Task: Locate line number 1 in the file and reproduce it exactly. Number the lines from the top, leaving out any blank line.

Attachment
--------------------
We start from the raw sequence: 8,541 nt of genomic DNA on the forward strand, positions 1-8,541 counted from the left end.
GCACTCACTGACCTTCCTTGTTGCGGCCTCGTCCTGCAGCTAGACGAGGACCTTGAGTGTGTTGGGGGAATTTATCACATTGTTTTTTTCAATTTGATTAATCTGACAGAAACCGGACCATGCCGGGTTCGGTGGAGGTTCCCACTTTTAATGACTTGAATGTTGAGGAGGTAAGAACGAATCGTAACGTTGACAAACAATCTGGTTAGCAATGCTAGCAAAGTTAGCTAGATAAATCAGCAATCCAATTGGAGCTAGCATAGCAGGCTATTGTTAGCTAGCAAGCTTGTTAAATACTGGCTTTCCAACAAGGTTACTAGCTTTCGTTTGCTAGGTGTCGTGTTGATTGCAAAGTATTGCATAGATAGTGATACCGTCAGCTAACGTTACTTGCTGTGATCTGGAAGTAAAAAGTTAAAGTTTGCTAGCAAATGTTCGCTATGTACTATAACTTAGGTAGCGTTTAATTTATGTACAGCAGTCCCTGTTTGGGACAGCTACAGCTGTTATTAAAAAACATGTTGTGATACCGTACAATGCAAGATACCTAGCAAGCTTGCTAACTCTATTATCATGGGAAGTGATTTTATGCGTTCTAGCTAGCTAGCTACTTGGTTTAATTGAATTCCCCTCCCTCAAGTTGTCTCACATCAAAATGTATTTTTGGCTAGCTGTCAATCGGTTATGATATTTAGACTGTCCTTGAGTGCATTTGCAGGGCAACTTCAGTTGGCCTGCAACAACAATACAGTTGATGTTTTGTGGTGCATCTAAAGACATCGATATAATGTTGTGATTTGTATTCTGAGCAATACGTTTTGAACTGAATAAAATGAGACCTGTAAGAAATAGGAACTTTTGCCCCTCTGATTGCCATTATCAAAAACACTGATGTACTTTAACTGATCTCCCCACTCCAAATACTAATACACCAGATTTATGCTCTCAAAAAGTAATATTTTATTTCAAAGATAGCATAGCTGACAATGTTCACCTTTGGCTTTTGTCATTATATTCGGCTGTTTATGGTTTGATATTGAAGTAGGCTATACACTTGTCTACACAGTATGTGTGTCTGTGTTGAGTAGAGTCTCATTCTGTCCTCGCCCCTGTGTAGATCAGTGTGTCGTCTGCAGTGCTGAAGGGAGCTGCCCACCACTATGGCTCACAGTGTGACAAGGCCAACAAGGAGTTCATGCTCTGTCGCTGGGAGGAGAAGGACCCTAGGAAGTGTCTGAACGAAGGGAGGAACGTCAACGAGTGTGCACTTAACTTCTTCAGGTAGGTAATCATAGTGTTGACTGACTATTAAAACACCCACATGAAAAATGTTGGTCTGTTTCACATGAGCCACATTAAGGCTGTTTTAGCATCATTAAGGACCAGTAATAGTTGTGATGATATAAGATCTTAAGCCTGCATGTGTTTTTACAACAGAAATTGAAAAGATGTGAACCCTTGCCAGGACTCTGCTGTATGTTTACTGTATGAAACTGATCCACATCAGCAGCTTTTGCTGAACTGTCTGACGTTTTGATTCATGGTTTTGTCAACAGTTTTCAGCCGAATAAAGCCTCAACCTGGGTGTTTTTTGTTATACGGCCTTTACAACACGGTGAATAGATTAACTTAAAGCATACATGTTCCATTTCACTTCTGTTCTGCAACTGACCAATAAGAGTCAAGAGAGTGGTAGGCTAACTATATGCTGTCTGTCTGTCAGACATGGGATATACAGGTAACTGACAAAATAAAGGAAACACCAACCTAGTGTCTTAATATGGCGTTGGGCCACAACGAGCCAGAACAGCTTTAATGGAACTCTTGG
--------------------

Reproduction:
We start from the raw sequence: 8,541 nt of genomic DNA on the forward strand, positions 1-8,541 counted from the left end.